Re: Job market and potential age discrimination?

Subject: Re: Job market and potential age discrimination?
From: Bruce Byfield <bbyfield -at- axionet -dot- com>
To: "TECHWR-L" <techwr-l -at- lists -dot- raycomm -dot- com>
Date: Thu, 26 Sep 2002 12:20:07 -0700

Wilcox, Rose (ZB5646) wrote:

My resume is certainly not poorly organized

Please don't think that I was implying that. My suggestion was that, seeing a long resume with many entries, a hiring manager might dismiss it as poorly organized on the grounds that the owner hasn't taken time to edit it and is presuming to take up extra time.

The resume may actually be highly organized, but that may not be how it is perceived.

>At that time almost all the jobs I was going for came through contracting houses. They were interested in complete information. The shorter version left out too much experience that might have been pertinent for a specific job.

In this case, perhaps maintaining one resume for the contracting houses and one to send out to potential clients would be a good idea?

In the past I didn't have time to customize my resume for each job that I applied for. It used to be that there were so many jobs, one resume had to suffice. Since I am still on contract I am working full time and don't have time to customize for each job, but if I were out, with the jobs as scarce as they are, that would be my first priority!

I think that this is an important point. When jobs are scarcer, a really outstanding resume, rather than a merely good one, becomes much more important.

However, on the job history part, I have also had hiring managers wanting to know my complete job history for various reasons. The fact that I've been a consultant more than a permanent employee can be a pro or a con. Some hiring managers think that functional resumes hide terrible secrets (in my case my consulting history and my age would be the terrible secrets!) Some hiring managers think that short term assignments equate unreliability, etc.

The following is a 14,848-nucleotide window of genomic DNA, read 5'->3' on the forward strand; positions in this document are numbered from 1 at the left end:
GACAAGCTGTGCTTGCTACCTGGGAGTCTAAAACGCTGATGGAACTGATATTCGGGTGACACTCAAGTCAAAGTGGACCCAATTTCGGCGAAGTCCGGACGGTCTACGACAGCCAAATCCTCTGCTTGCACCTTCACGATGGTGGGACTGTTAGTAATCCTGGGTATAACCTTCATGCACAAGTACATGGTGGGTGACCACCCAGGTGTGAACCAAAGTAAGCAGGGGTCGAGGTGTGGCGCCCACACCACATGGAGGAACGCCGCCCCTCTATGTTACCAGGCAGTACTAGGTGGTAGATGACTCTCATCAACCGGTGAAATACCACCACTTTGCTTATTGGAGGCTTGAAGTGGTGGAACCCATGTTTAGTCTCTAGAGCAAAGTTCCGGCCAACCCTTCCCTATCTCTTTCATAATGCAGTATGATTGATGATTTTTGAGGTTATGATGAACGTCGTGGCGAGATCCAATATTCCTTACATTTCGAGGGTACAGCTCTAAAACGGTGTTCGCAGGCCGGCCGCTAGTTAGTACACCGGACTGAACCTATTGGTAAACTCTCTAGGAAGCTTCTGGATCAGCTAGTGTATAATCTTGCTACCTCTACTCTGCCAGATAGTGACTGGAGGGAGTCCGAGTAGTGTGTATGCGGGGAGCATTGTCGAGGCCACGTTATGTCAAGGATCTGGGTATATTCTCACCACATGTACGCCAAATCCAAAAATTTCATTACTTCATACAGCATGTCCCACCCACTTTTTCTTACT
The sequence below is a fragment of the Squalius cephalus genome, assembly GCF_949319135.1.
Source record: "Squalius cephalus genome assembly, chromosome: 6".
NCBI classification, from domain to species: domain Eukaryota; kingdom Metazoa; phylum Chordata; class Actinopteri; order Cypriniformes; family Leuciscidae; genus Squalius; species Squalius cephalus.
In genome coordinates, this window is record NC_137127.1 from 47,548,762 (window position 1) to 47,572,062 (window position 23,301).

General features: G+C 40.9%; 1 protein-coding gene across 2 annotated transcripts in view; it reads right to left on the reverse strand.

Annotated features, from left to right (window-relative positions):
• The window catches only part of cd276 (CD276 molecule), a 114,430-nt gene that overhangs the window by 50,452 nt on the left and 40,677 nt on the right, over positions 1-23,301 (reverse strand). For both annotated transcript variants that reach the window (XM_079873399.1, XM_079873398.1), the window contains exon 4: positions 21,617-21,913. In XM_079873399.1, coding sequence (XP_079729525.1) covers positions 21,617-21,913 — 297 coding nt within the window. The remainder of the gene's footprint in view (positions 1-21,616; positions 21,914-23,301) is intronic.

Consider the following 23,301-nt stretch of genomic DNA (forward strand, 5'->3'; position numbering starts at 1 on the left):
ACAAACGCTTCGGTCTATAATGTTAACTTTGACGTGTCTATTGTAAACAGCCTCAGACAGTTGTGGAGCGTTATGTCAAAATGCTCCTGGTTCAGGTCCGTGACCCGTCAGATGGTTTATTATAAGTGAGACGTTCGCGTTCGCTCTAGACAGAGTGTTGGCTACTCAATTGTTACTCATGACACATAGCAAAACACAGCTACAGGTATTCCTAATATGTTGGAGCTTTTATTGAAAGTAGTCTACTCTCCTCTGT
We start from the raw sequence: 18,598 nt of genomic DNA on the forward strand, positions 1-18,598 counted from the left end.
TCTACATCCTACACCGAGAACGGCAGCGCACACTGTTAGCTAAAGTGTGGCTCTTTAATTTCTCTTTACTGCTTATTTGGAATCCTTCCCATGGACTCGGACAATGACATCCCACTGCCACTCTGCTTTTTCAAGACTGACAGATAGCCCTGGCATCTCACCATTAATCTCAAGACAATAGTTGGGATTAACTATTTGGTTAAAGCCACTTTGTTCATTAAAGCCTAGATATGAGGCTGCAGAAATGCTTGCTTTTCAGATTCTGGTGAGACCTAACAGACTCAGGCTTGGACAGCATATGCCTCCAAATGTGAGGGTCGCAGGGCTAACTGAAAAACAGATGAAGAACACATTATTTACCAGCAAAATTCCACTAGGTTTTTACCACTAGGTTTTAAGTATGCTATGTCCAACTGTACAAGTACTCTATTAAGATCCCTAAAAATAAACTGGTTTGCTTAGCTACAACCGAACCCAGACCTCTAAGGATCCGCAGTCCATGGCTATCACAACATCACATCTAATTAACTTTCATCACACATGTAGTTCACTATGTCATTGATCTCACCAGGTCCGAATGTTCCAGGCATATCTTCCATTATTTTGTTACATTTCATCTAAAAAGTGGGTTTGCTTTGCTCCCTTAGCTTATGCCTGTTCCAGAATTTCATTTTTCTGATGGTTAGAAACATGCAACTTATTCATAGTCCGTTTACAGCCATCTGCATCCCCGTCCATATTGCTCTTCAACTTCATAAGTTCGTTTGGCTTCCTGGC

Good point. As discussions on this list have shown in the past,there's probably no way to please every hiring manager with a single resume. I think that we need to decide what is most effective in most cases in getting us to the interview stage, and have extra documentation of our experience ready to satisfy other demands.

it does encompass 19 years of technical writing experience, showing all facets. I think this discussion has been very helpful to me. For the nonce, my mind is churning away at some way of creating a functional resume for permanent jobs to focus the "door opening" to help highlight my skills and downplay from my age and my contracting history, keeping my full long comprehensive chronological history for the consulting houses and to bring into interviews, but also having an easily customizable shorter resume of the last 10 years or so to target for specific jobs. (With the ability to lengthen it say some pertinent experience have taken place 12 years ago... sigh...)

I'm in the midst of a major resume overall right now (as you can probably tell from the amount of thinking I'm doing about the form of it).

In trying to make my resume more effective (and to keep it from becoming long enough that I need to send it out for binding), I'm introducing a "Proofs of Effectiveness" section (AKA Qualifications and Background) in which I list five or six accomplishments that highlight my skills. I have a library of about 50 accomplishments, so I can quickly copy and paste to customize the resume for a particular job.

The actual work history is now "Selected Experience" - a choice of words meant to indicate that it isn't complete. It now lists only five or six of the twenty-five or so contracts that I've done. And, again, I've got a library of other positions so that I can quickly customize.

Bruce Byfield bbyfield -at- axionet -dot- com 604.421.7177

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RE: Job market and potential age discrimination?: From: Wilcox, Rose (ZB5646)

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